Monday, August 5, 2019

Norwich Cathedral

After Boston we drove on to Norwich. We'd been thinking about going to the motorhome and campervan show there on the 19th and finally decided to do it. You can camp at the show itself, but have to spend two or three nights, and we didn't think we wanted to spend that much time there. So we found a nice rural layby a few miles from town, by a horse ranch, drove next morning to the Park & Ride, and easily bused into Norwich, to spend a day there before the motorhome show began. We visited Norwich cathedral, doing one of its excellent tours, and then spent the balance of the day visiting other almost equally ancient sites in the town, the market, the Medieval halls, and so on. Next post.
Someone else's picture; couldn't get far enough away to do my normal west facade view

Nave: very Norman, 12th century, until you look up at the 15th century ceiling; note
organ is part of the rood screen

Nave ceiling; enlarge to see the hundreds of ceiling bosses



Easily one of the more interesting baptismal fonts (the doll is there to help
explain to heathens why Christians dunk their children) we have seen: most
fonts in this part of the world are stone, often beautifully carved, older generally
than the church they sit in; not this one--it is the caramel stirring pot from the
now closed Mackintosh/Rowntree candy manufacturing company that was
located in Norwich back in the Good Old Whenever; inventor and maker of Rolos;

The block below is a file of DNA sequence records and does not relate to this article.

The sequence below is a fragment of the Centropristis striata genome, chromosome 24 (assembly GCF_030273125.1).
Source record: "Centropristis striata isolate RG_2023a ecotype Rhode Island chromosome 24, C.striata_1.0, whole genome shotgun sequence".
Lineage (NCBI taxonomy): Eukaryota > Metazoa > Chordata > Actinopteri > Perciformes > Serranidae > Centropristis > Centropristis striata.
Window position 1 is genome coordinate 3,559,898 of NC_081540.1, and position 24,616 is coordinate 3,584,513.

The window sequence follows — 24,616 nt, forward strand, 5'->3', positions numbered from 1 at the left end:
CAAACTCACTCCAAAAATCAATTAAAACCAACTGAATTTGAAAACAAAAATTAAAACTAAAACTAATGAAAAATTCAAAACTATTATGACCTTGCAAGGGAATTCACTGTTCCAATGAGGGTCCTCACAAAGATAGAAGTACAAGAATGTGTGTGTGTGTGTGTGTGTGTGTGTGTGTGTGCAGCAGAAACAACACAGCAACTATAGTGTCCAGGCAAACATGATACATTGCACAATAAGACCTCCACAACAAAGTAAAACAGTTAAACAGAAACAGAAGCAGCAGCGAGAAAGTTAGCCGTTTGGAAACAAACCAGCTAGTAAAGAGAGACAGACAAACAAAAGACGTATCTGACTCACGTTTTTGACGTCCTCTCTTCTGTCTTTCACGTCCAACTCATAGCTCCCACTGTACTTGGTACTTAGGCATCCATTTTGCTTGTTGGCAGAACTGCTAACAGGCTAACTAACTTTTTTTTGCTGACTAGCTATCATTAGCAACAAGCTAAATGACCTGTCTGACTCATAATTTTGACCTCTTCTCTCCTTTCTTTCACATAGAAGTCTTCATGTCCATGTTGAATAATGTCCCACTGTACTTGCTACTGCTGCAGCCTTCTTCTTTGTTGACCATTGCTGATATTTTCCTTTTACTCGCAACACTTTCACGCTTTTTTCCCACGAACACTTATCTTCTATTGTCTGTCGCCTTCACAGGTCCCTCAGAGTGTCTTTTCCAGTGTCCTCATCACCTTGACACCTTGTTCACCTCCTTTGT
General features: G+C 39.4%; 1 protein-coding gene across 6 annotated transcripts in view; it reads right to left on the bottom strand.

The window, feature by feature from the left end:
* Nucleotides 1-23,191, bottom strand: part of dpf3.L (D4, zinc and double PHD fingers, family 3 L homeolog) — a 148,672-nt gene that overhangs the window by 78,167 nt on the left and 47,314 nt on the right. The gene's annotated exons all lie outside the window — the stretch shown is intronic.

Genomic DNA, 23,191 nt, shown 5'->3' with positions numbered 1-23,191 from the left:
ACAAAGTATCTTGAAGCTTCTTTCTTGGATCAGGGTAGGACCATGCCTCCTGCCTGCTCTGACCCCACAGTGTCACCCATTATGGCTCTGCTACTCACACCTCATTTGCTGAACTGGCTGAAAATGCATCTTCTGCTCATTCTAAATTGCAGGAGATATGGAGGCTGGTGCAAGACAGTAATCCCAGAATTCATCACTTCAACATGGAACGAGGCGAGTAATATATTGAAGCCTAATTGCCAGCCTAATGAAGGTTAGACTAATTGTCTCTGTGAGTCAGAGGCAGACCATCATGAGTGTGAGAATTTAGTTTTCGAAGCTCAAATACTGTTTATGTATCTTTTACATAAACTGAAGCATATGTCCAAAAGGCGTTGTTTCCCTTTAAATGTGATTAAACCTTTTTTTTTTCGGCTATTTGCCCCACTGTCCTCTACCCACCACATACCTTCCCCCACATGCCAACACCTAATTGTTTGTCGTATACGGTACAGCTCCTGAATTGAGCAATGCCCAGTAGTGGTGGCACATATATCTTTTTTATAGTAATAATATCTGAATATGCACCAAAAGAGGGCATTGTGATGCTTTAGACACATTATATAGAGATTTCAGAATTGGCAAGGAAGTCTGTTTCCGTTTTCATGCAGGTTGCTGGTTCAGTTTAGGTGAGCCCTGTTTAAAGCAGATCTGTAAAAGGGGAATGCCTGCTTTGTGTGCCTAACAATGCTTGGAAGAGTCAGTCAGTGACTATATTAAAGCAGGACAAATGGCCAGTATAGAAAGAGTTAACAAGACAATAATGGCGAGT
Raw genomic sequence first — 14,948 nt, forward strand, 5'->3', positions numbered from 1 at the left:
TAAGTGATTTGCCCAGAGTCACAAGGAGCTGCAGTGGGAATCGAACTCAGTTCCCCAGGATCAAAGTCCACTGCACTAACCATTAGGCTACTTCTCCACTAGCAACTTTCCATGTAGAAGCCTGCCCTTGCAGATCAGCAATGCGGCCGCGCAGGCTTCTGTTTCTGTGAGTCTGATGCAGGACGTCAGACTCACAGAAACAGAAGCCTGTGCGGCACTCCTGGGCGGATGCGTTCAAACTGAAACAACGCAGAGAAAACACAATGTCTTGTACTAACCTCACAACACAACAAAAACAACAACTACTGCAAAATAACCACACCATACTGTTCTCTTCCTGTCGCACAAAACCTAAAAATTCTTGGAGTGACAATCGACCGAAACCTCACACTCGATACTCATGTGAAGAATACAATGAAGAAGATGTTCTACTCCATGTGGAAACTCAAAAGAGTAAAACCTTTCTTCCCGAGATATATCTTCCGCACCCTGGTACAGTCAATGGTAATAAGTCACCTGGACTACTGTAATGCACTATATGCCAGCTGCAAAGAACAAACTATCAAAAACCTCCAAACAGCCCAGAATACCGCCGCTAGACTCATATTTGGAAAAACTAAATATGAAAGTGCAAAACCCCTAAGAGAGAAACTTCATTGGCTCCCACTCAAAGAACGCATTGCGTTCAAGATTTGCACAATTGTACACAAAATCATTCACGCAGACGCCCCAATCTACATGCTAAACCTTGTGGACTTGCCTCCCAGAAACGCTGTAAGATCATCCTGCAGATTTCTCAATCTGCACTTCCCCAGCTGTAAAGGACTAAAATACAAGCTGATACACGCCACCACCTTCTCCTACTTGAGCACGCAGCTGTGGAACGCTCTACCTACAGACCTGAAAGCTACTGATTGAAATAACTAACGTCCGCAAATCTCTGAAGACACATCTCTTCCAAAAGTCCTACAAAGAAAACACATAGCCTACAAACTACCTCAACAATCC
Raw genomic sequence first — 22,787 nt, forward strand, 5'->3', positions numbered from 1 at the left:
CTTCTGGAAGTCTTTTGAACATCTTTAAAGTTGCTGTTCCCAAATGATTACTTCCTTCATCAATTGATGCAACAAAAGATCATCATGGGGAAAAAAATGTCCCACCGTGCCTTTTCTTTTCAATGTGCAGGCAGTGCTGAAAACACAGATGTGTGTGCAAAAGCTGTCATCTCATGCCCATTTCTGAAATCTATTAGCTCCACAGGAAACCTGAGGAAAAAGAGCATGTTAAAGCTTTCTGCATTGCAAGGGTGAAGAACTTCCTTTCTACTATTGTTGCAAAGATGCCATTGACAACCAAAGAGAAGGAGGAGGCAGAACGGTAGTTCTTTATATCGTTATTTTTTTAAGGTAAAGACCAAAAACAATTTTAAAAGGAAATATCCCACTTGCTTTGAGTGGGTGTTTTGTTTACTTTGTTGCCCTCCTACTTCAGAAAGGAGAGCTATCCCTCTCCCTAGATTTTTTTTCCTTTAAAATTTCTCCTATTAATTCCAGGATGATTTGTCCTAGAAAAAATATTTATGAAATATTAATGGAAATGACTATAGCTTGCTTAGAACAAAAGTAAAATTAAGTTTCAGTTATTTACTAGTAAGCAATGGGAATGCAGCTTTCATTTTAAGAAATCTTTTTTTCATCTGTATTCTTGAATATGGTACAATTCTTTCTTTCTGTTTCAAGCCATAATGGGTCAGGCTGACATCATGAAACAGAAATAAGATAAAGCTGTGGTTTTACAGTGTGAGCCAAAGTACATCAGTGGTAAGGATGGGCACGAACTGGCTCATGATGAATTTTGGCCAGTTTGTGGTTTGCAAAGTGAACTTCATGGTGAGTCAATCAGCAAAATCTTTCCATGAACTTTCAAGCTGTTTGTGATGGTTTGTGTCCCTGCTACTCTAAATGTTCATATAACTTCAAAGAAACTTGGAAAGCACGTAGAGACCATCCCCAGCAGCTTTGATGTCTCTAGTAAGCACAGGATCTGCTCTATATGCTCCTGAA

Vicki asked the guide whether there was controversy about replacing the ancient
old font with this new copper stirring pot...the guide seemed astonished at the, she said everyone loves it... sic transitGloriaad majorem
gloriam Dei...Amen

One of a pair of twisty columns in the nave; Norwich is just
a tad younger than Durham, but shares many such features

Remnant of ancient scene on ceiling

Not funny

This is a look into one of the piers/columns: 99% of the
structure is rubble, chiefly flint, the main building material
hereabouts, with a thin veneer of Caen limestone...brought
to Norwich via the Channel, the North Sea, then up the

Christian graffiti...said to be a prayer for the safety of a ship...

Now in the quire

Attempted artsy showing the meeting of styles

Cathedral cat, spends most of every day here in the quire; the guide said it was a major
priority to get him out of the cathedral very evening, lest his nocturnal prowling set
off the motion detectors

Many misericords on view

Now in the chancel, before the altar

The Erpingham Window...local boy who was one of the
leaders and heroes of Agincourt; typical English window

In the St. Luke Chapel, the Despenser Reredos, 1380, depicting scenes of the Passion,
the piece is remarkable for its great age and survival; also remarkable that it's not
in the National Gallery

Grave of Edith Cavell, nursing and Red Cross leader, who
was executed by the Germans in 1915 for helping Allied
soldiers back across the battle lines in Belgium; she was from
near Norwich
Norwich has the second largest of English cloisters
And the only one that's a double-decker

And...a labyrinth!

No comments: